At least that's what a conservative Texas lawmaker wants.
AUSTIN — A North Texas legislator during House testimony on voter identification legislation said Asian-descent voters should adopt names that are “easier for Americans to deal with.”
The comments caused the Texas Democratic Party on Wednesday to demand an apology from state Rep. Betty Brown, R-Terrell. But a spokesman for Brown said her comments were only an attempt to overcome problems with identifying Asian names for voting purposes.
The exchange occurred late Tuesday as the House Elections Committee heard testimony from Ramey Ko, a representative of the Organization of Chinese Americans.
Ko told the committee that people of Chinese, Japanese and Korean descent often have problems voting and other forms of identification because they may have a legal transliterated name and then a common English name that is used on their driver’s license on school registrations.
Names that are "easier for Americans to deal with", huh? By making this statement she is essentially classifying what is and isn't "American".This line in the sand is dangerously alienating to huge groups of Americans.
Does she see American as a white country full of Jones', Smiths', Williams' and this guy?
Cause this is how I see it. (And yes, that is from California Dreams.)
Last year alone, half of the new citizens in the US were Hispanics -mostly from Mexico, Cuba and El Salvador. Does that mean they need to alter their names as well? Of course it doesn't. That would cost her the Latino vote.
There is nothing easy about pronouncing names from around the world. Sometimes you get it right and sometime you don't, but just because you can't say it accurately, doesn't give mean THEY should change their name to accommodate your ignorance.
Personally, I don't like it when my students (especially adults) take English names. I know a lot of them see it as a nickname while their mothers spend hours online trying to figure out which one is good enough or popular enough, but your name is your name.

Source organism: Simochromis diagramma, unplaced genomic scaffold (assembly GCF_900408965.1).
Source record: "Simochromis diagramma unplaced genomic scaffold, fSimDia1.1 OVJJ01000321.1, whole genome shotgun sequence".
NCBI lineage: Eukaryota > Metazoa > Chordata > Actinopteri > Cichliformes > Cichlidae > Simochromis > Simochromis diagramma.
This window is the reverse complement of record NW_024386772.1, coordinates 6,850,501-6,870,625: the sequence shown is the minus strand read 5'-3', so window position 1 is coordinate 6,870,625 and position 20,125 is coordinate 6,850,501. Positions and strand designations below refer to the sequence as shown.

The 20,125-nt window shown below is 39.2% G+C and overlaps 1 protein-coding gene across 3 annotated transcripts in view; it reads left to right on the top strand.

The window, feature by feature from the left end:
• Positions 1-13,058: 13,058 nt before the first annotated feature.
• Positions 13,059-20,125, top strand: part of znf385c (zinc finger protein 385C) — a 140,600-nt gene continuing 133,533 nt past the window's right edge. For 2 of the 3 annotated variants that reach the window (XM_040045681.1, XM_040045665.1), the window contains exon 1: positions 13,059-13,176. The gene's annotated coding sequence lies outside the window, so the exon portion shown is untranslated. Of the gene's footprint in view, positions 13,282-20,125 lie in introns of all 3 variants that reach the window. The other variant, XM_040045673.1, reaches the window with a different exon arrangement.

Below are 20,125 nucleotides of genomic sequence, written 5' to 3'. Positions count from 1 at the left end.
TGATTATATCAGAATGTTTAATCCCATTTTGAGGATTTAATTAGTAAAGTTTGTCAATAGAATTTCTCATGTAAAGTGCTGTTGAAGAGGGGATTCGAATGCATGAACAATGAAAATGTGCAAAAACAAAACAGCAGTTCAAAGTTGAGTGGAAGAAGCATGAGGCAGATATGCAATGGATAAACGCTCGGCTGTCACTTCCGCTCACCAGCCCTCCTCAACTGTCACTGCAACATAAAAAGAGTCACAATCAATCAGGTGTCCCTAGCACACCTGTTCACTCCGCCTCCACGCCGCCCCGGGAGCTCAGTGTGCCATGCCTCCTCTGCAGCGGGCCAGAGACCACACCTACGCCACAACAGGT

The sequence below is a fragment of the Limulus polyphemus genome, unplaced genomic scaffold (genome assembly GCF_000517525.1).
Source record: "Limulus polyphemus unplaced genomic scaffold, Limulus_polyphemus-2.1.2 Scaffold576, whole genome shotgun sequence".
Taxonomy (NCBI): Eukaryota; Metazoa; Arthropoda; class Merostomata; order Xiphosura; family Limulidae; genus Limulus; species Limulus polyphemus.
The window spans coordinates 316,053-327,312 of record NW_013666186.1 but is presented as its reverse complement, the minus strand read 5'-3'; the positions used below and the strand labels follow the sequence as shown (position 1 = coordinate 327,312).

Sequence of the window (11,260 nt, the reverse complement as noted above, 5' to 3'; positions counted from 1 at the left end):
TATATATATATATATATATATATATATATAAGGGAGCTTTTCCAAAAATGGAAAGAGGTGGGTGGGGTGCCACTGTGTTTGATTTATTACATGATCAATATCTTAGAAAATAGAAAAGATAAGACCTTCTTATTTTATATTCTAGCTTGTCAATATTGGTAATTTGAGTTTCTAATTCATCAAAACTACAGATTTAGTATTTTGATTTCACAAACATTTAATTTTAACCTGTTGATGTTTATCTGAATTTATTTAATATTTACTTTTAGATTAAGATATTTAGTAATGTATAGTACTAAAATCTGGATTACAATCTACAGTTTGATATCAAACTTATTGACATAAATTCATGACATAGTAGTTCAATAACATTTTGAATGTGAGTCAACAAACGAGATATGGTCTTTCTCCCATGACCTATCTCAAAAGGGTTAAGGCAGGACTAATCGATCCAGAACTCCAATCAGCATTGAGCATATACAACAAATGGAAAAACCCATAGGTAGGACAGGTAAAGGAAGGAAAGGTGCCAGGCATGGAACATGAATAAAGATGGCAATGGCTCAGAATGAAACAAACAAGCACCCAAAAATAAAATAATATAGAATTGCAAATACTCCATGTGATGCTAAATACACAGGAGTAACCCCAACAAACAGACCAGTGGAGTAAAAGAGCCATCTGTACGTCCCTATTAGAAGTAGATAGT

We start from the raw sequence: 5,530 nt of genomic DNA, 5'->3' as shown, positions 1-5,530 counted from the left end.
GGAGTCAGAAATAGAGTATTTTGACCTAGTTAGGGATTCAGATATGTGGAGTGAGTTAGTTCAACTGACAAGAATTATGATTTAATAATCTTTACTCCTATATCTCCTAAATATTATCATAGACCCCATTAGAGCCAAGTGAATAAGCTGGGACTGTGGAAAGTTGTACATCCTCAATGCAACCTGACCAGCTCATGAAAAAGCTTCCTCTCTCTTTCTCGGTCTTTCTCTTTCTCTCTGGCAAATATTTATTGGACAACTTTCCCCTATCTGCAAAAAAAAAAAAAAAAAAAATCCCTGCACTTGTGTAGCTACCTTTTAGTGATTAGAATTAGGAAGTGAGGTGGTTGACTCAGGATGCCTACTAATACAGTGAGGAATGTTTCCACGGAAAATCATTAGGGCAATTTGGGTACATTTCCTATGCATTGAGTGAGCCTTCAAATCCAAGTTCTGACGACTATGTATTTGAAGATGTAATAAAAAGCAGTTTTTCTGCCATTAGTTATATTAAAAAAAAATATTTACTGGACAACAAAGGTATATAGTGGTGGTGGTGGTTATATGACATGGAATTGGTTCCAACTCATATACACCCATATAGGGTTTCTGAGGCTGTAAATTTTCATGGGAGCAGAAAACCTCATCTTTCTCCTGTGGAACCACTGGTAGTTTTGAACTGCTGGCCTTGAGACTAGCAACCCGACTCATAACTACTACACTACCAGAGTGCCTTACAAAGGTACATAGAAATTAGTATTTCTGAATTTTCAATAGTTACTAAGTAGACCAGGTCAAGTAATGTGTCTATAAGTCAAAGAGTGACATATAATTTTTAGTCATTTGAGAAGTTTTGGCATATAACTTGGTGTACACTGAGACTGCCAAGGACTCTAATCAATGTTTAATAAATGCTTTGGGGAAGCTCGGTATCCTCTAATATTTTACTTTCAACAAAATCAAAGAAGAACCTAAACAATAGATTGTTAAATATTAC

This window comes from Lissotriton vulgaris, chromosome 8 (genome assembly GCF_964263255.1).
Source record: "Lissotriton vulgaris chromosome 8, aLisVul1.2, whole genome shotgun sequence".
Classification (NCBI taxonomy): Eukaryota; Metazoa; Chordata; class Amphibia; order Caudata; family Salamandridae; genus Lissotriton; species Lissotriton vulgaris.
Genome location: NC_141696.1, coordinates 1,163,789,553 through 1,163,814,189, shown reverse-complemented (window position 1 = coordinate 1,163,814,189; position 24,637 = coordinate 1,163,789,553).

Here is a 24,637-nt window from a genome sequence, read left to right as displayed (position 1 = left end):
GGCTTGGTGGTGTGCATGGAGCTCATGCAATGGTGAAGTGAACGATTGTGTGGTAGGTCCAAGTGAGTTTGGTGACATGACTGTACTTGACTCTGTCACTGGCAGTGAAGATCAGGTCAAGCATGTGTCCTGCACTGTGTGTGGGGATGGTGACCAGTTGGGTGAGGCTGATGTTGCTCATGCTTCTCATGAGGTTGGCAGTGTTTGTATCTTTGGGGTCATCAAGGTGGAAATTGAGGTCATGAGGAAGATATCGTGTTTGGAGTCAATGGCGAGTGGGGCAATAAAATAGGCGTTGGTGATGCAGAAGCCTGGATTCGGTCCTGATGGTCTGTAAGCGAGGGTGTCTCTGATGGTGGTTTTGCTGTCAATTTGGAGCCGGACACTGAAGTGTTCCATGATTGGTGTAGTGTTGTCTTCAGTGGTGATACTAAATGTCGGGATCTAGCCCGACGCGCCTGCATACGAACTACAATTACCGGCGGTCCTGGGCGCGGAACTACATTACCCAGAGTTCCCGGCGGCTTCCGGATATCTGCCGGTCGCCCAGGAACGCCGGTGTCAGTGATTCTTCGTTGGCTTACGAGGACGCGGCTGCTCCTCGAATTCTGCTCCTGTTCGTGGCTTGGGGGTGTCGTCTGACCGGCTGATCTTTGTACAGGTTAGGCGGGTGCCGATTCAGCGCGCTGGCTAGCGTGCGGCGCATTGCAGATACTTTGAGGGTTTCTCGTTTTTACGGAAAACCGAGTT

My name is George and in Korean it is written 조지 and pronounced "Jo-ji". Do I get upset when my name is pronounced like this? No.I understand where I am. I know it's a little uncomfortable for Koreans to make the "R" sound when saying my name. I'm not offended though. The Asian-American community is not going to be upset if their name is pronounced a little incorrectly, but making them change it under the guise of voter identification should not be an option.
Take the immortal Kim Yu-na for instance.
Her name is 김연아 which should be written and pronounced as Yeon-ah, but most people in fact pronounce it 김유나 or Kim Yu-na. She has been called Yu-na Kim over and over again, yet is not bothered by it. My brother-in-laws name is 김영승 or Kim Young-seung, but when my family was over here, they called him Kim Young-song. Did he care? Not at all. In fact, he was happy that they were trying.
Ultimately, this Texas lawmaker is gunning for voters in a state that is filled with ethnic diversity and racial tension. She's stoking the fire here and decided to throw the Asian-American community under the bus (again) since they have long been considered "Natural Republicans" and are a sure thing. (Not true by the way.)
She really displayed here intelligence with one of her closing statements.
"Rather than everyone here having to learn Chinese — I understand it’s a rather difficult language — do you think that it would behoove you and your citizens to adopt a name that we could deal with more readily here?” Brown said.
Really? Is that what the Chinese-Americans wanted? They wanted people to learn Chinese so everyone can properly pronounce Chinese names? What a racist c**t.